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I have two answers to this week’s question. The first is from a classic series and the second is from a modern one.
The Chronicles of Narnia
When I was a kid, my uncle gave me his old, complete set of C.S. Lewis’ Chronicles of Narnia books, and I reread those stories over and over again for many years. Can I assume that a spoiler tag isn’t necessary for a more than 70-year-old series? Skip the next two paragraphs if you believe that this isn’t enough time yet to talk about how it ends. 😉
One thing I strongly disliked about the plot was the way Susan was treated. All of the other main characters end up in the Narnian version of heaven in the end, even folks who made terrible choices earlier on. But Susan is left behind in our world to deal with the overwhelming grief of simultaneously losing her parents, siblings, and a few dear friends because she was growing up and becoming interested in parties and makeup instead of reminiscing about her childhood adventures.
That ending made me so angry when I was a kid. Of course she moved on to other interests as she grew older. Literally everyone does that, and most of us tend to do it multiple times throughout life. It’s completely normal. If certain other characters could betray everyone in their group and still be forgiven, she should have been forgiven for what I see as a much milder offence that could easily be chalked up to her being a teenager who was trying to figure out what adulthood might look like for her and who would have almost certainly circled back to Narnia once she was a little older.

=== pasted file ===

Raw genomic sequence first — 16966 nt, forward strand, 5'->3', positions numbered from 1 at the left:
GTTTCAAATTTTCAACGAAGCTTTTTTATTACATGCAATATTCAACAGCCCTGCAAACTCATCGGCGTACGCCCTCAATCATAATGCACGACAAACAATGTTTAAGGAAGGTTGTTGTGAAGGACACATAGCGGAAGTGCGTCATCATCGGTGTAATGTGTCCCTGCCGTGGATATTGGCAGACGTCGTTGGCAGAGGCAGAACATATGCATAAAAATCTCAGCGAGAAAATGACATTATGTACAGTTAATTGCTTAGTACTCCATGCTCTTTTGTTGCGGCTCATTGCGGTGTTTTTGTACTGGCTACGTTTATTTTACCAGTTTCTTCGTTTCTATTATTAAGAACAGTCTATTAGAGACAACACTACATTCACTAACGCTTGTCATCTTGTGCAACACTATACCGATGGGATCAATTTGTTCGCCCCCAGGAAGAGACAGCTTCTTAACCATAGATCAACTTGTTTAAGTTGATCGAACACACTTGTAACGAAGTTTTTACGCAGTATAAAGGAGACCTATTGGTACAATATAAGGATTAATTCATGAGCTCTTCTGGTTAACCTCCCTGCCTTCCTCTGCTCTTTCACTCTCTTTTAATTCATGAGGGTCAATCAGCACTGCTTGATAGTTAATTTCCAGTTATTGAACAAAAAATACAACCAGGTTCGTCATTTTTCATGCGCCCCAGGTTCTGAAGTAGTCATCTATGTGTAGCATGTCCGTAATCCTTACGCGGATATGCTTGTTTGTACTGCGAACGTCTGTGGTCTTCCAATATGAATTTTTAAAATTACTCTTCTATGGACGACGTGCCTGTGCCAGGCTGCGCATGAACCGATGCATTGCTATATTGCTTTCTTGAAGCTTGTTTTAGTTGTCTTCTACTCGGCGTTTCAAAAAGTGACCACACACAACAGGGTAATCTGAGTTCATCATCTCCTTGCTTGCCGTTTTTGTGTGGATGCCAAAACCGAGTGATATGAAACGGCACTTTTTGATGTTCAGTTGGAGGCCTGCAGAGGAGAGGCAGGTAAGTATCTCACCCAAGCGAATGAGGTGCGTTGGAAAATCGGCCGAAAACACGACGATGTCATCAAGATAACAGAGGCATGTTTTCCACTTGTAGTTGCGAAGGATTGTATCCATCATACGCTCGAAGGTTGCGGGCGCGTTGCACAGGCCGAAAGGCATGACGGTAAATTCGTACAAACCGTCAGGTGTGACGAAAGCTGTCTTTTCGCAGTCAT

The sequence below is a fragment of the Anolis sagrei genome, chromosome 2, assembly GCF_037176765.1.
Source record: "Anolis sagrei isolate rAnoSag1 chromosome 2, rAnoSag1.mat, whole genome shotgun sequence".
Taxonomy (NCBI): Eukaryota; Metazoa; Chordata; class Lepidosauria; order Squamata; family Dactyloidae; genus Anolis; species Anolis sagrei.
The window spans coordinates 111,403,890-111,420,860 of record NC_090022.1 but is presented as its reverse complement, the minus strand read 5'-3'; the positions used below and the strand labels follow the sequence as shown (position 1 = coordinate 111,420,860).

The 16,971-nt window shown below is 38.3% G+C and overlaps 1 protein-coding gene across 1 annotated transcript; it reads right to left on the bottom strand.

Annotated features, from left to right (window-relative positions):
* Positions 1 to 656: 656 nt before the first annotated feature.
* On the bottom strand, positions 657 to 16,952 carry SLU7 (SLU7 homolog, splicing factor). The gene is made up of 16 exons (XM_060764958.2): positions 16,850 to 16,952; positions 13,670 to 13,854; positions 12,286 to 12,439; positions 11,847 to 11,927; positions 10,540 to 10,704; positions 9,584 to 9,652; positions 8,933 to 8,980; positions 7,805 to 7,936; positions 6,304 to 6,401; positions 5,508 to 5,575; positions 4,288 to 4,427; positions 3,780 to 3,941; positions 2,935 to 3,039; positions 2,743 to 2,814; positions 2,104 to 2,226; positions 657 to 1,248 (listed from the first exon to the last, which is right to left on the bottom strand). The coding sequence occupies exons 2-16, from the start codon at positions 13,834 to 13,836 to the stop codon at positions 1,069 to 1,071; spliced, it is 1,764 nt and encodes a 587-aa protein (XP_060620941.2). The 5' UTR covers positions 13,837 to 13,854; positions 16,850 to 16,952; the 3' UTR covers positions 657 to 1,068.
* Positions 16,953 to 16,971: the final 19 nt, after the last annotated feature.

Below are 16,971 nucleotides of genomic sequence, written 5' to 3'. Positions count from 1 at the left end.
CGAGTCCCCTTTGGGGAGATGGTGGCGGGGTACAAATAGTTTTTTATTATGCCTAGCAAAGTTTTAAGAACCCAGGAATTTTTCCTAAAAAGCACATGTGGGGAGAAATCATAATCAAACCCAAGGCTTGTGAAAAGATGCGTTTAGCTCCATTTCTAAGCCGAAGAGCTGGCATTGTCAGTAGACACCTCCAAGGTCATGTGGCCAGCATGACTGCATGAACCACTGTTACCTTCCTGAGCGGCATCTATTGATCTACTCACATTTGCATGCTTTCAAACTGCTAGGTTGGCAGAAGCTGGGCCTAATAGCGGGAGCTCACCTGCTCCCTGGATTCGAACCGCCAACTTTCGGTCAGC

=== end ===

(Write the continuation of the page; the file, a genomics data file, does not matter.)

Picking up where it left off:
C.S. Lewis should have written one final book to redeem Susan’s character arc and give her the happy ending she deserved. If one of you invents a time machine, I will volunteer to go back to the 1950s and talk him into it.
Monk & Robot Series
I’ve discussed this solarpunk series by Becky Chambers here in at least one previous Wednesday Weekly Blogging Challenge post, but let’s dive into it again.
A Psalm for the Wild-Built and A Prayer for the Crown-Shy are still the only two instalments of it. They follow a monk named Sibling Dex who lives in a utopian future called Panga where humanity lives in harmony with nature (and mostly with each other as well). People occupy some of the land, but the rest is left to grow into lush forests, marshes, or whatever other sorts of environments the local climate can support without any interference from humans.
Sibling Dex breaks the rules of their society by venturing out into one of those dark, healthy, thick forests one day to see what they might find there.
I won’t share any spoilers about what might be lurking out there since these novellas are only a few years old, but I will say that I adored the world-building and character development of them. They’re gentle but deep and so rewarding once you pause to think about all of the new details that slowly emerge about how nice it is to live in Panga.
We desperately need another instalment of Sibling Dex’s adventures in my opinion. There are still so many facets of this world that need to be explored. Honestly, I’m hoping there will be at least two or three more books to come without any time machines or persuasion needed, but even one would suffice!